Wayne Viney reflects on his new exhibition, ‘The Lake and the Sea’.

Wayne Viney reflects on his new exhibition, ‘The Lake and the Sea’.

10 March, 2020
In Exhibitions,
Printmaking, Q&A

From top:

Wayne Viney, Evening Light on Clouds III, 2019, monotype, 23 x 24 cm

Wayne Viney, Orange Haze, 2019, monotype, 45.5 x 55.5 cm

Wayne Viney, Light over the Lake, 2019, monotype, 23 x 24 cm

Wayne Viney, Evening Light I, 2019, monotype, 45.5 x 55.5 cm

Q: What were some of the foundation ideas you began with when embarking on this exhibition project?

I wanted this exhibition to showcase two different approaches to my current landscape practice.

The Lake Charm series derives from a specific place, Lake Charm, which is a large fresh water lake near Kerang in north-east Victoria. I always saw the Lake Charm series in terms of a low horizon with a band of trees reflected in water, a relatively static image. The landscape is flat, almost featureless, which then draws the eye to the vastness of the sky. For me, the drama of this landscape takes place in the skies above. I relished the opportunity to create these rather dramatic effects. I thought of the landscape below as timeless and unchanging, while above, clouds pass, storms come and go and the seasons change – the transience of nature. This notion of the romantic landscape is something I’ve always been drawn to, working with the elements of sky, water and land.

The Sea and Sky works continue my practice of simplifying the landscape, working within a simple geometric format to explore the nuances of colour. In contrast to the Lake Charm series these works are wholly imagined. I am seeking to find a balance between figuration and abstraction, tension and calm, light and darkness. Colour is used to allow the viewer to experience the image at a deep intuitive level. The series is about the sea and the sky, the place where the sky and land, and land and water converge.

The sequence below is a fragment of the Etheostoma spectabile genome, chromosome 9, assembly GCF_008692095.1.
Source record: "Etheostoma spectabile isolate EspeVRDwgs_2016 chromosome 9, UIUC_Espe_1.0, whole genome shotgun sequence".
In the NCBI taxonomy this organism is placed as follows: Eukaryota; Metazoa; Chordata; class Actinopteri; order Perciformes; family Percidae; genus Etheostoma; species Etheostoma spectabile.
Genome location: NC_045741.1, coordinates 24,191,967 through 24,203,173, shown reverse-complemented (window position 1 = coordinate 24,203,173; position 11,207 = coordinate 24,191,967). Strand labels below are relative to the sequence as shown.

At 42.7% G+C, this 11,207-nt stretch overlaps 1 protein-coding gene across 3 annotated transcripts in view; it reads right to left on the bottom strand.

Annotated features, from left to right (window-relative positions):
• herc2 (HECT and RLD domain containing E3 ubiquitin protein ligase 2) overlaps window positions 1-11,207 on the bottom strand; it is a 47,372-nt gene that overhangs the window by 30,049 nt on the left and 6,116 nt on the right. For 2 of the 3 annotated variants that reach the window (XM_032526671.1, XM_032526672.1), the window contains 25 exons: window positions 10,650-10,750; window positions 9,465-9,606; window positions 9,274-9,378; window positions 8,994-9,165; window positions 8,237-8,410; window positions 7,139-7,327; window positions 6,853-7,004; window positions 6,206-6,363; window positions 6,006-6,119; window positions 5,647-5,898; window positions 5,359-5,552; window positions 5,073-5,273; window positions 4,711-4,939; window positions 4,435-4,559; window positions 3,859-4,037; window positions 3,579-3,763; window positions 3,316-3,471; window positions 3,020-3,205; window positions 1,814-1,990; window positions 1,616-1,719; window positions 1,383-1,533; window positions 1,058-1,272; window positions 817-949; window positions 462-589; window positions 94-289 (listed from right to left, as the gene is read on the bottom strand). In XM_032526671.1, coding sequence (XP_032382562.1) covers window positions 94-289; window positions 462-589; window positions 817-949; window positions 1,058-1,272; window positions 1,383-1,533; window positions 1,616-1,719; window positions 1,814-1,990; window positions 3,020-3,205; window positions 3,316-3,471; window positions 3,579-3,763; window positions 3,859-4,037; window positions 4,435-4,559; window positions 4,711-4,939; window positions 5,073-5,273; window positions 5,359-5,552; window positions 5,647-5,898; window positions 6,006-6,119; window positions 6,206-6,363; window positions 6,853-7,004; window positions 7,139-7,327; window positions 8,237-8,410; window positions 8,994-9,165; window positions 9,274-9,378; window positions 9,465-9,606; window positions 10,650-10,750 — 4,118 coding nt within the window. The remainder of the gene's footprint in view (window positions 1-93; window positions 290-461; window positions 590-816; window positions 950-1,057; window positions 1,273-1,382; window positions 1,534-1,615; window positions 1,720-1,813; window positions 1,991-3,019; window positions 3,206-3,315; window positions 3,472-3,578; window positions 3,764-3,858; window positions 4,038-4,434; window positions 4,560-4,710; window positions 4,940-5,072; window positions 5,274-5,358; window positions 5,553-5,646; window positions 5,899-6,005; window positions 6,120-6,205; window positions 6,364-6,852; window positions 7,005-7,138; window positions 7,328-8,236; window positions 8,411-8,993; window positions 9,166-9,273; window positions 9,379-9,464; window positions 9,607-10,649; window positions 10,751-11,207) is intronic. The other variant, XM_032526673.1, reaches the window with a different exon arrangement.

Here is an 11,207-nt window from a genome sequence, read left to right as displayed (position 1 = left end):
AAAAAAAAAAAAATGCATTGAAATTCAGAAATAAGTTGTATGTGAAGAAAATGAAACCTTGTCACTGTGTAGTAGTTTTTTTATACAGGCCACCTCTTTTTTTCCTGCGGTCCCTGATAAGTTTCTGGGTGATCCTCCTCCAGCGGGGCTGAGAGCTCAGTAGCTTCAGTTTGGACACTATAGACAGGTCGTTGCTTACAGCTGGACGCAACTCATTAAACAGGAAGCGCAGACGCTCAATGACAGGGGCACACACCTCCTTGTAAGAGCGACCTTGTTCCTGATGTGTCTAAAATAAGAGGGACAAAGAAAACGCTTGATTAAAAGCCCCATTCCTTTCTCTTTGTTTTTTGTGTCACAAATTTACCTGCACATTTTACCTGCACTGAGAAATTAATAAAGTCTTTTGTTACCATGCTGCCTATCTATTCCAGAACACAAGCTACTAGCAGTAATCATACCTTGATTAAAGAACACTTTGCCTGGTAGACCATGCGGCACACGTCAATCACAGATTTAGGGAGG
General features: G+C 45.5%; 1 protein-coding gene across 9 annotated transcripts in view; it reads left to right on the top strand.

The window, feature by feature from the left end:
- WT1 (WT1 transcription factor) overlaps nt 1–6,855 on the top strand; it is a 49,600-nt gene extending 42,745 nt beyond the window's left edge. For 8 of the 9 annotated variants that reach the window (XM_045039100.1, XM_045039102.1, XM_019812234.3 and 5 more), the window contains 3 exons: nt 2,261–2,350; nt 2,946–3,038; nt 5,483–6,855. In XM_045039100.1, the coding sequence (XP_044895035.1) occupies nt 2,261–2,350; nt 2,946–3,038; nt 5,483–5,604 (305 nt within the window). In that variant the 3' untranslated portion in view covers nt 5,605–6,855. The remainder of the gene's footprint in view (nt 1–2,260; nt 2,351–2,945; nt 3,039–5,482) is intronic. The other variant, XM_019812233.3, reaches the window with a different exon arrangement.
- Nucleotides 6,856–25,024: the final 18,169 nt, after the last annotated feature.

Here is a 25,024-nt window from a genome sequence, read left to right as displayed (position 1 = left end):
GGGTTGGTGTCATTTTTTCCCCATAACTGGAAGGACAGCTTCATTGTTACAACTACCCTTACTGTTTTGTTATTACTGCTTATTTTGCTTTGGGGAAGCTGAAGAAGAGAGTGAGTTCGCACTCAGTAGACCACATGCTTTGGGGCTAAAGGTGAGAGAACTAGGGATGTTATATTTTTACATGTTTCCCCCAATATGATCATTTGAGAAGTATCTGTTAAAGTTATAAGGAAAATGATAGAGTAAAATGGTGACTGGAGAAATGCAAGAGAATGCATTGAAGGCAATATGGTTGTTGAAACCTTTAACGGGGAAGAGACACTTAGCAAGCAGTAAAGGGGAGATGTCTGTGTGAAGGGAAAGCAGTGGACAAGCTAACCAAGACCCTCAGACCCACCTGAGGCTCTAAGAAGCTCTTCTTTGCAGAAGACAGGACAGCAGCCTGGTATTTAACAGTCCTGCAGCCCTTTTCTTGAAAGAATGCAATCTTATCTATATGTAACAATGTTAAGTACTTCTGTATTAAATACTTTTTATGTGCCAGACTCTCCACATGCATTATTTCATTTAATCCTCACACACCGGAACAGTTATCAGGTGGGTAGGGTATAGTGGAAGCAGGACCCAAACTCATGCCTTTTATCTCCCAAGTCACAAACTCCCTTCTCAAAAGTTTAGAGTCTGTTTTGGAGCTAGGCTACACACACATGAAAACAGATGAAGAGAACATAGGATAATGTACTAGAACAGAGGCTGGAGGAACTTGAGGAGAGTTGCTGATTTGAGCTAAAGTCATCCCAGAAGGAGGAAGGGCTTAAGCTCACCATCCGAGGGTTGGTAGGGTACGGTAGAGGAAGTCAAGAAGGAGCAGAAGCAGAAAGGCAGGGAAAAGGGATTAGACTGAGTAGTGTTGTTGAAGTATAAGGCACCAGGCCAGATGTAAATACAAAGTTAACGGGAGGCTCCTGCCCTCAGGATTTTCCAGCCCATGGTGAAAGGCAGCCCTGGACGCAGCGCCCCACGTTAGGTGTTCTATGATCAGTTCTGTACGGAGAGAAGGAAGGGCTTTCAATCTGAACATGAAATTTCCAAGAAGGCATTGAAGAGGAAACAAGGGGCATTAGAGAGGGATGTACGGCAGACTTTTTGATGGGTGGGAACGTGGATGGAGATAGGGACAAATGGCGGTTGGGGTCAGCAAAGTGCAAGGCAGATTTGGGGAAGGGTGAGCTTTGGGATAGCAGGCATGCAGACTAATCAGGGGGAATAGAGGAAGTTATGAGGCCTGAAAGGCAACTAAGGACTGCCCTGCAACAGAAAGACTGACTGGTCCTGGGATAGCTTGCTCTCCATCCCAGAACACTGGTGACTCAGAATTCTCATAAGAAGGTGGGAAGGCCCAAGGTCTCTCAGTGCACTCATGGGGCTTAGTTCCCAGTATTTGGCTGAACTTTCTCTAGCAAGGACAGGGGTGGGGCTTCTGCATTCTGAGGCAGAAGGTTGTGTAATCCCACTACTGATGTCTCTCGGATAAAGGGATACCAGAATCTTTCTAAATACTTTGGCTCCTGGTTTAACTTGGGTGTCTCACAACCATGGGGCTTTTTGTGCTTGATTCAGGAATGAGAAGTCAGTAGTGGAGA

Despite this differing approach both bodies of work are essentially trying to evoke a response to nature, specifically the changing weather, the passing of time, light and dark.

Q: How did the artwork selection take place?

Despite the different approaches to these landscapes, both endeavour to evoke the dramatic contrast between the earth and the sky, the sea and the sky. To that end, works were selected to convey the limitless moods of nature.

Q: How does the exhibition manifest – what do visitors experience?

I hope the work will evoke a sense of the timelessness and beauty of the natural world, the immensity and grandeur of the skies, the play of dazzling light, the notion of the sublime landscape.

Q: What are some of the key works and what subject matter do they deal with?

Evening Light I and Orange Haze are from the Sea and Sky series of monotypes. The subject matter is an imagined sea and sky, the convergence of land, water and sky and the nuances of light. While these two works share a similar composition, the time of day provokes an entirely different response. Evening Light I depicts the hush of evening when the light has all but disappeared, Orange Haze conveys the warmth and joy of the early morning.

Evening Light on Clouds III presents the subtle and minimal play of fading light on a simple band of clouds. Light over the Lake features a dramatic shaft of light piercing a dark sky and illuminating the surface of Lake Charm below. These works illustrate why I am fascinated with this landscape and its constantly changing light.

The Lake and the Sea is at Australian Galleries until 22 March. Artist talk 2pm 14 March. australiangalleries.com.au/exhibitions/